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    Thanks for replying! The reason I want to keep them on each background for so long is to observe their behavior when surrounded by each different color. For example, does yellow make them hide all the time? Does red make them more active? I thought a week would be enough time that the octopus wasn't just having a strange day, but to actually see if each background affected it behaviorally.

    Changing the rocks is an interesting idea. If I could get rocks that are the same color as the background that might be the best way to see how they match each color, since there would be nothing else to adapt to.

    I'll look in to Dr. Hanlon's camouflage types, thank you.

    Does anyone else have ideas or input? The more people that shade their thoughts the better!
     
  4. DWhatley

    DWhatley Cthulhu Staff Member Moderator

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    I missed that you were looking for behavior and not physical patterning (however, patterning would still give you one quantifiable observation). Quantifying behavior is going to be difficult and observing it in an octopus doubly so. Researchers have been known to tear their hair out trying to get a handle on octo behavior. I suspect (now I am thinking a week may be overly short) you will need a motivator like food to introduce a behavior observation. Thinking along the lines of different food lid color with all the same jars. You could also use background matching and contrasting lids to see if they distinguish between colors. You would like have to get them all opening jars in their "regular" homes first then see if you can tell a difference in approach times and opening times. If you could train them to opaque containers, even better.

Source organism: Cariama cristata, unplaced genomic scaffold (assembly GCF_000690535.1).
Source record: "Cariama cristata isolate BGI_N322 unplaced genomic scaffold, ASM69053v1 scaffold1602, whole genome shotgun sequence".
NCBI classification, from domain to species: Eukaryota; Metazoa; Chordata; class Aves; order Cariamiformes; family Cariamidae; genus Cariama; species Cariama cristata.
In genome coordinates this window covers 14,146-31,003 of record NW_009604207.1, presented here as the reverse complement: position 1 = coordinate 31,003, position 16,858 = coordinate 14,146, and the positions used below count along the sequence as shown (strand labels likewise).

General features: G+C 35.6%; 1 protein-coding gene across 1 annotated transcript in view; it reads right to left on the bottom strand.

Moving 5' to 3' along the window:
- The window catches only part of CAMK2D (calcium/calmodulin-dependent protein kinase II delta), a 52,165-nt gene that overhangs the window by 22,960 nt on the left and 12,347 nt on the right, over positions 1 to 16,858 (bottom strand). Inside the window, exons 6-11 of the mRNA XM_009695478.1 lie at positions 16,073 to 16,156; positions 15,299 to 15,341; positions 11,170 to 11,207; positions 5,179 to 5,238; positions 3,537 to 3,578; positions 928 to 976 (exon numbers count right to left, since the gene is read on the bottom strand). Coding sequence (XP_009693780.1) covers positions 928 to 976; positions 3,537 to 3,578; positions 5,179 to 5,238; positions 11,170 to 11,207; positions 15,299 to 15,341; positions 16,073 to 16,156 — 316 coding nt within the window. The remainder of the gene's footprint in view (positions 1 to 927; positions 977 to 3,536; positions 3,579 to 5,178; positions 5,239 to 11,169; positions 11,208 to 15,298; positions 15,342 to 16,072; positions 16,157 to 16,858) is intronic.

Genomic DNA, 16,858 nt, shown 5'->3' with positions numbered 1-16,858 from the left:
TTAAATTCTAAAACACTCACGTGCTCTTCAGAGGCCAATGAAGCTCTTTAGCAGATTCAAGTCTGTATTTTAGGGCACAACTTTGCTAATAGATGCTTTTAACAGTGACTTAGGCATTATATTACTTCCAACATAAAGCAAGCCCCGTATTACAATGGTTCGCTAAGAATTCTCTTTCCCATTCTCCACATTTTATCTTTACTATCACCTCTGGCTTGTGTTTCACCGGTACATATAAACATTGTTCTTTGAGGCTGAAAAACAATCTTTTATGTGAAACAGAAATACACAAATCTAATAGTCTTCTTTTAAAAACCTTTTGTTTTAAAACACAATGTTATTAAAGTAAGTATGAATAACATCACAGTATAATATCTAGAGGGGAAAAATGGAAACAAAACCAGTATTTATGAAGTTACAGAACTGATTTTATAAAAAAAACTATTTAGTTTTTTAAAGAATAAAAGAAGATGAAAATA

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  5. CephBirk

    CephBirk O. bimaculoides Registered

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    shipposhack,

    Very interesting proposal. I hope that it goes well. If you want to quantify behavior in a statistically valid way, you will need to rigorously define the behaviors you're interested in beforehand. Obviously body patterning is an interesting behavior to note, but if you're interested in other aspects of behavior (e.g. activity or hiding) you'll want to be pretty clear about what constitutes these behaviors. For example, if an octopus is completely tucked away in its den, it would be pretty safe to define its behavior as hiding. But what if it decides to sit half way into its den but still partly sticking out. Is that hiding behavior? Or just sitting near its den?

    To get an idea of the behaviors you are likely to observe (and how to define them) I would recommend examining an ethogram (catalogue of behaviors) for other octopuses. Christine Huffard published this one for Abdopus aculeatus (http://mollus.oxfordjournals.org/content/73/2/185.short).

    For the experiment itself, consider using the freeware JWatcher which is software designed to quantify observations of behavior. You could measure the frequency of behaviors (e.g. inking if they really don't like a color!) and the duration of behaviors (e.g. hiding).

    Your technique for analyzing your data will be dependent upon your method of collecting data and the questions you are interested in. Are you interested in the frequency of behaviors? Duration of behaviors? How behaviors change over duration of time exposed to the color? The questions you are interested in will determine what statistical analyses you will perform. If you give a more precise idea of them, perhaps we could figure out the proper techniques to analyze the data.
     
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  6. robyn

    robyn Vampyroteuthis Supporter

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    Hi Nick,